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Moving JavaScript out of the Web Page

Moving Event Handlers


One of the most useful ways that JavaScript can be used to add functionality to a web page is to perform some sort of processing in response to an action by your visitor. The most common action that you want to respond to will be when that visitor clicks on something. The event handler that allows you to respond to visitors clicking on something is called onclick.

When most people first think about adding an onclick event handler to their web page they immediately think of adding it to an <a> tag. This gives a piece of code that often looks like:

<a href="#" onclick="dosomething(); return false;">

This is the wrong way to use onclick unless you have an actual meaningful address in the href attribute so that those without JavaScript will be transferred somewhere when they click on the link. A lot of people also leave out the "return false" from this code and then wonder why the top of the current page always gets loaded after the script has run (which is what the href="#" is telling the page to do unless false is returned from all the event handlers. Of course if you have something meaningful as the destination of the link then you may want to go there after running the onclick code and then you will not need the "return false".

What many people do not realise is that the onclick event handler can be added to any HTML tag in the web page in order to interact when your visitor clicks on that content. So if you want something to run when people click on an image you can use:

<img src="myimg.gif" onclick="dosomething()">

If you want to run something when people click on some text you can use:

<span onclick="dosomething()">some text</span>

Of course these don't give the automatic visual clue that there will be a response if your visitor clicks on them the way that a link does but you can add that visual clue easily enough yourself by styling the image or span appropriately.

The other thing to note about these ways of attaching the onclick event handler is that they do not require the "return false" because there is no default action that will happen when the element is clicked on that needs to be disabled.

These ways of attaching the onclick are a big improvement on the poor method that many people use but it is still a long way from being the best way of coding it. One problem with adding onclick using any of the above methods is that it is still mixing your JavaScript in with your HTML. onclick is not an HTML attribute, it is a JavaScript event handler. As such to separate our JavaScript from our HTML to make the page easier to maintain we need to get that onclick reference out of the HTML file into a separate JavaScript file where it belongs.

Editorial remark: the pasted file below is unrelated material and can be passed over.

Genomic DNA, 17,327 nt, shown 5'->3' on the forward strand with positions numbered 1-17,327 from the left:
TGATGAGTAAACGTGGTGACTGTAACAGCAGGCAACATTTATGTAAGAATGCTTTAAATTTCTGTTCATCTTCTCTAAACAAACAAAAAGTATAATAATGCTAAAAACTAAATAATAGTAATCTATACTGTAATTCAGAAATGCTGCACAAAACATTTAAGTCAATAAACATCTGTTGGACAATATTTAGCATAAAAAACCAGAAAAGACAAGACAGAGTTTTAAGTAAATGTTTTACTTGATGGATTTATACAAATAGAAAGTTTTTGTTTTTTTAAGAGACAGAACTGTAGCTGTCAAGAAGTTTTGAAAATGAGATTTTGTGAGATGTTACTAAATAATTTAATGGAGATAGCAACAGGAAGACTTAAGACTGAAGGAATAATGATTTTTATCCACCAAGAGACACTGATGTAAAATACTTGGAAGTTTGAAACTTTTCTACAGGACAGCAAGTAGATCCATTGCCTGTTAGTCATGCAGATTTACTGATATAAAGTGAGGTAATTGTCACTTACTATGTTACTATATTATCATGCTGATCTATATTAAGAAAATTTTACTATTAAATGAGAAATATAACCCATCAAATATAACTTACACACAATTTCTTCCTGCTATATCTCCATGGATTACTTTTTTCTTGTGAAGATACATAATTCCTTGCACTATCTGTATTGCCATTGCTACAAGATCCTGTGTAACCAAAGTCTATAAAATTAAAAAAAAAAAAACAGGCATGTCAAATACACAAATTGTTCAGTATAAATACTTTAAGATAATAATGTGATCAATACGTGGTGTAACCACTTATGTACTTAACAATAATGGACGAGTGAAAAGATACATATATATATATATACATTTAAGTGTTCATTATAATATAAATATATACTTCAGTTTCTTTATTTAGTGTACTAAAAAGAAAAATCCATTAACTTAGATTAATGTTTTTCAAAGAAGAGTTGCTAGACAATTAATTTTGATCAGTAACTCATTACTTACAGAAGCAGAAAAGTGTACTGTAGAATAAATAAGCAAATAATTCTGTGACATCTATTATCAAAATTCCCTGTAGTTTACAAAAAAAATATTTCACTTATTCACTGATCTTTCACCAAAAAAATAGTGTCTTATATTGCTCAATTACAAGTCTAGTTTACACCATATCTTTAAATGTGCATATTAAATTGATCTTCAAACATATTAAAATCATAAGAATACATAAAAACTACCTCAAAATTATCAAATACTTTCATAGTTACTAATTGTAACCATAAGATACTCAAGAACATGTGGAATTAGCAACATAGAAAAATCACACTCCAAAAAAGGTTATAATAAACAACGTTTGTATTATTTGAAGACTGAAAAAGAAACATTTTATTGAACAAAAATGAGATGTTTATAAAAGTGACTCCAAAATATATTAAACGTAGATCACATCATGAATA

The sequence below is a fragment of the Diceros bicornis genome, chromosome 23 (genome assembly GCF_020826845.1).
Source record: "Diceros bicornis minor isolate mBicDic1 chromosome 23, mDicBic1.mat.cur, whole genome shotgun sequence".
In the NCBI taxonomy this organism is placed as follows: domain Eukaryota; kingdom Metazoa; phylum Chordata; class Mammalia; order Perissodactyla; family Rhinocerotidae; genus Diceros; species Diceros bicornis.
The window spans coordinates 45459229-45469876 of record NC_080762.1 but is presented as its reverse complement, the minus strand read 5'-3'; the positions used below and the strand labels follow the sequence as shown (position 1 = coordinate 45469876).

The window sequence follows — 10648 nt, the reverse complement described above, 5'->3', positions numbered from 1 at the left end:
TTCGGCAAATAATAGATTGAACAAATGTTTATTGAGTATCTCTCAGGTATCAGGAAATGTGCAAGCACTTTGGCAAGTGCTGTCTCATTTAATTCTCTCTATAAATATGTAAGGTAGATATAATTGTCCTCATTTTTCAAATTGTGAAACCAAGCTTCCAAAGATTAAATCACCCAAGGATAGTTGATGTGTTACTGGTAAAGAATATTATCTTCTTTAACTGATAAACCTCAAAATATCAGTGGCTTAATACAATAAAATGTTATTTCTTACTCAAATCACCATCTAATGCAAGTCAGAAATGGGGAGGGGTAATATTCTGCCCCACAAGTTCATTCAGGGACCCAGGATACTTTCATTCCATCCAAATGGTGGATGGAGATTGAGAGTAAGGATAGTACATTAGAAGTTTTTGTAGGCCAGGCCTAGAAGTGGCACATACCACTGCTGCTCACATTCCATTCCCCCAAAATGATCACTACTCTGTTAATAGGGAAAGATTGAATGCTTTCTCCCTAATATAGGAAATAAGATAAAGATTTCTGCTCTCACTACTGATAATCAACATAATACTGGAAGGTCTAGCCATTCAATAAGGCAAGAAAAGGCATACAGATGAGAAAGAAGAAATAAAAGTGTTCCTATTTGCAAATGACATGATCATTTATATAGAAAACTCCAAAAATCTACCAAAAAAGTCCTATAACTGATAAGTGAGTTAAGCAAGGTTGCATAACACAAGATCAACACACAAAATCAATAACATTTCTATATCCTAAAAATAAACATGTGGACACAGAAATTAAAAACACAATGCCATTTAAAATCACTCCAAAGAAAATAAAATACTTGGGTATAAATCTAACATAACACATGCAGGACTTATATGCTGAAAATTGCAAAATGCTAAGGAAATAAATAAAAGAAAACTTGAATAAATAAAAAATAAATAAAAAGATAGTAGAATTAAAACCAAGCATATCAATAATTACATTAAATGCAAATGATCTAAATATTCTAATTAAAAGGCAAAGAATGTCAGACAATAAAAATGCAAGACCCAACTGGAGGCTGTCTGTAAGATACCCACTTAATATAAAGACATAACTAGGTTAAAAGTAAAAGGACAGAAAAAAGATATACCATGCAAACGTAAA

The easiest way to do this is to replace the onclick in the HTML with an id that will make it easy to attach the event handler to the appropriate spot in the HTML. So our HTML might now contain one of these statements:

< img src="myimg.gif" id="img1">
<span id="sp1">some text</span>

We can then code the JavaScript in a separate JavaScript file that is either linked into the bottom of the body of the page or which is in the head of the page and where our code is inside a function that is itself called after the page finishes loading. Our JavaScript to attach the event handlers now looks like this:

document.getElementById('img1').onclick = dosomething;
document.getElementById('sp1').onclick = dosomething;

One thing to note. You will notice that I have always written onclick entirely in lowercase. When coding the statement in their HTML you will see some people write it as onClick. This is wrong as the JavaScript event handlers names are all lowercase and there is no such handler as onClick. You can get away with it when you include the JavaScript inside your HTML tag directly since HTML is not case sensitive and the browser will map it across to the correct name for you. You can't get away with wrong capitalisation in your JavaScript itself since the JavaScript is case sensitive and there is no such thing in JavaScript as onClick.

This code is a huge improvement over the prior versions because we are now both attaching the event to the correct element within our HTML and we have the JavaScript completely separate from the HTML. We can improve on this even further though.

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